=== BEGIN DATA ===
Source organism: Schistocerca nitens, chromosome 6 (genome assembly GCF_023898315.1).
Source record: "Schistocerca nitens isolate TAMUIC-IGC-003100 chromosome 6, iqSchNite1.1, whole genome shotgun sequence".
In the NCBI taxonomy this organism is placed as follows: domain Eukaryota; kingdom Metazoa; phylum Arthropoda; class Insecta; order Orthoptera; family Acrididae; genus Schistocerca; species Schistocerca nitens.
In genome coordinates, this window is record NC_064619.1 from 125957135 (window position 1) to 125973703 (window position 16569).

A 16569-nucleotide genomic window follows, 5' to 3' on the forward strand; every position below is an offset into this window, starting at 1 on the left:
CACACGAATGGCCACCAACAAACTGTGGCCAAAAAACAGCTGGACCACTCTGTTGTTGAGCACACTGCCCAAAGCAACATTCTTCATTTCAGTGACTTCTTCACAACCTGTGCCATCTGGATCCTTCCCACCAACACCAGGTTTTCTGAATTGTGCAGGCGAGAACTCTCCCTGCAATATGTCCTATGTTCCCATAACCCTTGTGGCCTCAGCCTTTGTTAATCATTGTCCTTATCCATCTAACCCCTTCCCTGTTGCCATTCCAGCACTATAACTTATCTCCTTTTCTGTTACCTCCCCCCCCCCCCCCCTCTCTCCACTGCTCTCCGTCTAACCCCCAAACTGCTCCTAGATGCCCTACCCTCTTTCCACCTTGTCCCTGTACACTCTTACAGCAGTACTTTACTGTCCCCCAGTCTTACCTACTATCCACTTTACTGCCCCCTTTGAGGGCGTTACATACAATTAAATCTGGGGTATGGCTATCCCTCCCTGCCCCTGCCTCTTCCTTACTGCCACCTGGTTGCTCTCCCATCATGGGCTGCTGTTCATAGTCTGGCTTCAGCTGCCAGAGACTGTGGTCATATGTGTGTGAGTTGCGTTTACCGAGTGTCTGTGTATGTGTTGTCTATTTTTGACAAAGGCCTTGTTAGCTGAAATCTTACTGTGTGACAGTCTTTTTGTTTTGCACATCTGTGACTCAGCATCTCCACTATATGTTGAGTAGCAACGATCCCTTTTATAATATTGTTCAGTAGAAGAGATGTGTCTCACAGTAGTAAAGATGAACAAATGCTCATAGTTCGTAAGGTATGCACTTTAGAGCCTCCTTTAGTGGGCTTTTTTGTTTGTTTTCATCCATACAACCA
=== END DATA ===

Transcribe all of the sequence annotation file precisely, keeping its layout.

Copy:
Source organism: Schistocerca nitens, chromosome 6 (genome assembly GCF_023898315.1).
Source record: "Schistocerca nitens isolate TAMUIC-IGC-003100 chromosome 6, iqSchNite1.1, whole genome shotgun sequence".
In the NCBI taxonomy this organism is placed as follows: domain Eukaryota; kingdom Metazoa; phylum Arthropoda; class Insecta; order Orthoptera; family Acrididae; genus Schistocerca; species Schistocerca nitens.
In genome coordinates, this window is record NC_064619.1 from 125957135 (window position 1) to 125973703 (window position 16569).

A 16569-nucleotide genomic window follows, 5' to 3' on the forward strand; every position below is an offset into this window, starting at 1 on the left:
CACACGAATGGCCACCAACAAACTGTGGCCAAAAAACAGCTGGACCACTCTGTTGTTGAGCACACTGCCCAAAGCAACATTCTTCATTTCAGTGACTTCTTCACAACCTGTGCCATCTGGATCCTTCCCACCAACACCAGGTTTTCTGAATTGTGCAGGCGAGAACTCTCCCTGCAATATGTCCTATGTTCCCATAACCCTTGTGGCCTCAGCCTTTGTTAATCATTGTCCTTATCCATCTAACCCCTTCCCTGTTGCCATTCCAGCACTATAACTTATCTCCTTTTCTGTTACCTCCCCCCCCCCCCCCCTCTCTCCACTGCTCTCCGTCTAACCCCCAAACTGCTCCTAGATGCCCTACCCTCTTTCCACCTTGTCCCTGTACACTCTTACAGCAGTACTTTACTGTCCCCCAGTCTTACCTACTATCCACTTTACTGCCCCCTTTGAGGGCGTTACATACAATTAAATCTGGGGTATGGCTATCCCTCCCTGCCCCTGCCTCTTCCTTACTGCCACCTGGTTGCTCTCCCATCATGGGCTGCTGTTCATAGTCTGGCTTCAGCTGCCAGAGACTGTGGTCATATGTGTGTGAGTTGCGTTTACCGAGTGTCTGTGTATGTGTTGTCTATTTTTGACAAAGGCCTTGTTAGCTGAAATCTTACTGTGTGACAGTCTTTTTGTTTTGCACATCTGTGACTCAGCATCTCCACTATATGTTGAGTAGCAACGATCCCTTTTATAATATTGTTCAGTAGAAGAGATGTGTCTCACAGTAGTAAAGATGAACAAATGCTCATAGTTCGTAAGGTATGCACTTTAGAGCCTCCTTTAGTGGGCTTTTTTGTTTGTTTTCATCCATACAACCA